Following on from Part 2, which focused more on accessories for gimbal use, I want to turn to another accessory or system tool. Now I believe that there are three main support systems for video cameras, a tripod/monopod, a gimbal (whether motorise or static) and a camera rig. All three serve a purpose that is often unique and one support system can’t be replicated, or not as well, by the other two. So I realised that I needed a camera rig to make the BMPCC 4K fully functional and useful when not using a gimbal or tripod/monopod and, while the gimbal is a great tool, it’s not a panacea or even desirable for every situation. To be quite honest, I didn’t want every scene to start reflecting the fact that I was using a gimbal. It’s like that old adage, ‘When all that you have is a hammer, everything starts looking like a nail’. That’s the fear that I had that if I just tried to do all, or most, of my ‘movie making’ using a gimbal, I’d lose perspective on other techniques that are just as pertinent and equally important.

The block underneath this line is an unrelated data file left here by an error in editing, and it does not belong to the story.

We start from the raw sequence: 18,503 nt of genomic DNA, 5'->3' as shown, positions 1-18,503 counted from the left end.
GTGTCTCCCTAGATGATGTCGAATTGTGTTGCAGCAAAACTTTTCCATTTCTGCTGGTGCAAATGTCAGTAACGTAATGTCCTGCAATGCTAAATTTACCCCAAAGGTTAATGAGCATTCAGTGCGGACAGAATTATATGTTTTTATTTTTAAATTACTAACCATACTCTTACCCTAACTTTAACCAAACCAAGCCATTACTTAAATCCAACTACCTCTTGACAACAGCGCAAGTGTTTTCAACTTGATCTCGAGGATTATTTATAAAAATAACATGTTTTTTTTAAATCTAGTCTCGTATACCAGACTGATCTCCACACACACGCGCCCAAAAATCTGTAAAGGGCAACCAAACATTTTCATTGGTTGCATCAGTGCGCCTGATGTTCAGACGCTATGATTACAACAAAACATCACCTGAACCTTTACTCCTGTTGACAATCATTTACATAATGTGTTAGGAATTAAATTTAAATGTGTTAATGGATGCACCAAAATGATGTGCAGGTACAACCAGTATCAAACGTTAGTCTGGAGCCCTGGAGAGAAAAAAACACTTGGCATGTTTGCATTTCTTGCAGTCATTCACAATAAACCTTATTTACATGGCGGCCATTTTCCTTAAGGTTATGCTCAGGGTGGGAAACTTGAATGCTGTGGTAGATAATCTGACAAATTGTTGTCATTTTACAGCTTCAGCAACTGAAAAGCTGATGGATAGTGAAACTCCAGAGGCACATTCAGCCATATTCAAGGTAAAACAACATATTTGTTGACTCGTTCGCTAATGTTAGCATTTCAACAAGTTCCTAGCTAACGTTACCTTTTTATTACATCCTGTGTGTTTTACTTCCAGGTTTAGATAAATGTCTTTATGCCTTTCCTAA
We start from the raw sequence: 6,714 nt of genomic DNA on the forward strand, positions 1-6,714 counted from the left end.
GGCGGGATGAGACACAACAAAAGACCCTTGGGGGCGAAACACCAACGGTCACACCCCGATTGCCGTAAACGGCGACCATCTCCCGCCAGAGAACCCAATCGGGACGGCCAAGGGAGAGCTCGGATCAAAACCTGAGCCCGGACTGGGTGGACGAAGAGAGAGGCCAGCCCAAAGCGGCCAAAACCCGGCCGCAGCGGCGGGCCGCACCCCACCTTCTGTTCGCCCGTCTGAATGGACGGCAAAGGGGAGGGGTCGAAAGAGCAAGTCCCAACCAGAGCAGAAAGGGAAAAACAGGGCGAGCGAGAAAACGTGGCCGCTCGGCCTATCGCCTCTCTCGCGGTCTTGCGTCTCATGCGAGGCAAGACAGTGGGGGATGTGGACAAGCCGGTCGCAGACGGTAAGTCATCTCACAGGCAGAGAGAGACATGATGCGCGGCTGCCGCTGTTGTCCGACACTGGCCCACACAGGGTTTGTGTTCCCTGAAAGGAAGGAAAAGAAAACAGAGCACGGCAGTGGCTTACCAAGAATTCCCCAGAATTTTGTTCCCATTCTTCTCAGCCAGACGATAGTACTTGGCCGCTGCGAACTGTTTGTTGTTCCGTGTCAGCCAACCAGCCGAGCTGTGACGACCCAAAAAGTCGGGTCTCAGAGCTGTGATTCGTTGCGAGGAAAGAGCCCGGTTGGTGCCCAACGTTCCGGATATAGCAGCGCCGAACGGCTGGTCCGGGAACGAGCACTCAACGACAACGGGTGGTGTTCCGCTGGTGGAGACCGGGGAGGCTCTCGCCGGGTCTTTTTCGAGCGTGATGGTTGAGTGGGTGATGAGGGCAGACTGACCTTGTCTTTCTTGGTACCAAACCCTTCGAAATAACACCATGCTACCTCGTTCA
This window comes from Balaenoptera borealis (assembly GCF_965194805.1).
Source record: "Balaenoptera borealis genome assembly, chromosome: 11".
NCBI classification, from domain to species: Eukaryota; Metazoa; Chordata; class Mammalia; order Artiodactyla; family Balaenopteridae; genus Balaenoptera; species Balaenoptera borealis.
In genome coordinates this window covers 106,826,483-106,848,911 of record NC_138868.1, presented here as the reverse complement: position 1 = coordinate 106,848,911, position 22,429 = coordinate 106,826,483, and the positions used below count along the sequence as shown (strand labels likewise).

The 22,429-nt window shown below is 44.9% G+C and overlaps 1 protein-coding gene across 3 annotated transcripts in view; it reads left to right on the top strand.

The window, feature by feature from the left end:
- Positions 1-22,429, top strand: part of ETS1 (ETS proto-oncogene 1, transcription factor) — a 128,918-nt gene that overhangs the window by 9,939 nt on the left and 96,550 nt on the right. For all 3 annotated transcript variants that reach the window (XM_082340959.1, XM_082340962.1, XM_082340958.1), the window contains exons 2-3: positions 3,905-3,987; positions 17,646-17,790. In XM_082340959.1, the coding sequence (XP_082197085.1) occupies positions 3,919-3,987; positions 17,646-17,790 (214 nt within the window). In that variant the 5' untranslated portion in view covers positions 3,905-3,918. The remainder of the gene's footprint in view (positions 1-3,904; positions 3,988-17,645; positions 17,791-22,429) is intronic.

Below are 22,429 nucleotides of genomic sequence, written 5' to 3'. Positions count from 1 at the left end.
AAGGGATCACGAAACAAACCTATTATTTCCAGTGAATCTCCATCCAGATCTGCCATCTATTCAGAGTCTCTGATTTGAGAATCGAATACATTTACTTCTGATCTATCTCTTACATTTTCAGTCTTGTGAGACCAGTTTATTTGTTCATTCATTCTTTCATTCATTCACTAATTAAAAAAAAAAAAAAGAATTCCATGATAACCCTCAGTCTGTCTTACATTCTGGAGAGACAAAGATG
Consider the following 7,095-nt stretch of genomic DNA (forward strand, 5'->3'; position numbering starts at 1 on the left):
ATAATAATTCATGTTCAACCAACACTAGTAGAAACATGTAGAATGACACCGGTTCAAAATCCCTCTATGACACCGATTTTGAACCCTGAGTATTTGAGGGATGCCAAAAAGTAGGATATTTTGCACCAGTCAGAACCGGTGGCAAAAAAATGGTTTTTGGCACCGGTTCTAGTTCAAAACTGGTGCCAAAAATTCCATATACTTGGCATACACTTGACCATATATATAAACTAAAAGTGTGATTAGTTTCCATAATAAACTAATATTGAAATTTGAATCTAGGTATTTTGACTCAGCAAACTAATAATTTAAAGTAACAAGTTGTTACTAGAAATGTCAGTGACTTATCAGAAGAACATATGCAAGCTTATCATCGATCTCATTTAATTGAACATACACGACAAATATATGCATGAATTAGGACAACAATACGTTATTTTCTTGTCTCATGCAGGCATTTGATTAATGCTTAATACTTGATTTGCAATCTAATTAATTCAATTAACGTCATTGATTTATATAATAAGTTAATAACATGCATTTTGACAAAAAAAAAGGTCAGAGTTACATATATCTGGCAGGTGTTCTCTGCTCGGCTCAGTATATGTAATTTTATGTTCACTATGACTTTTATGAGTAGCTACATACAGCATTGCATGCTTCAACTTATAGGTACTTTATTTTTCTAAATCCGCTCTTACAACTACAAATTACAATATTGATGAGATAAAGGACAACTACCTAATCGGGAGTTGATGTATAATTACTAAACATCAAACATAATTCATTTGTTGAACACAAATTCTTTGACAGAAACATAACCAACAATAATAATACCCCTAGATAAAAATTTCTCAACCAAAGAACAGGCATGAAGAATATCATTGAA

In Part 1 I discussed the Blackmagic Pocket Cinema Camera 4K (BMPCC 4K) and lenses that I intended to use with the camera and in this part I’ll cover some of the accessories that I’ve cobbled together to enhance the usability of the BMPCC 4K. I’ve spoken previously in Part 7 and Part 8 about some of the accessories that I’ve gathered to allow different techniques, but in this part I’ll talk about smaller accessories that complement the camera and indeed are essential to get the best out of the camera. I’m not in a position to buy top shelf accessories, so I’m always looking out for a good balance between price and performance, so I do a lot of research before I decide to buy anything. I also keep an eye out for specials, such as eBay has on a regular basis, to get the best deals possible. Now while many photographers have a number of accessories that can be adapted to video, especially tripods and/or monopods, there are a number of items that are not necessary or as necessary for photography, but are essential for video. As I progressed in my ‘Making Movies’ journey, I kept coming across the need for another accessory and then another one after that.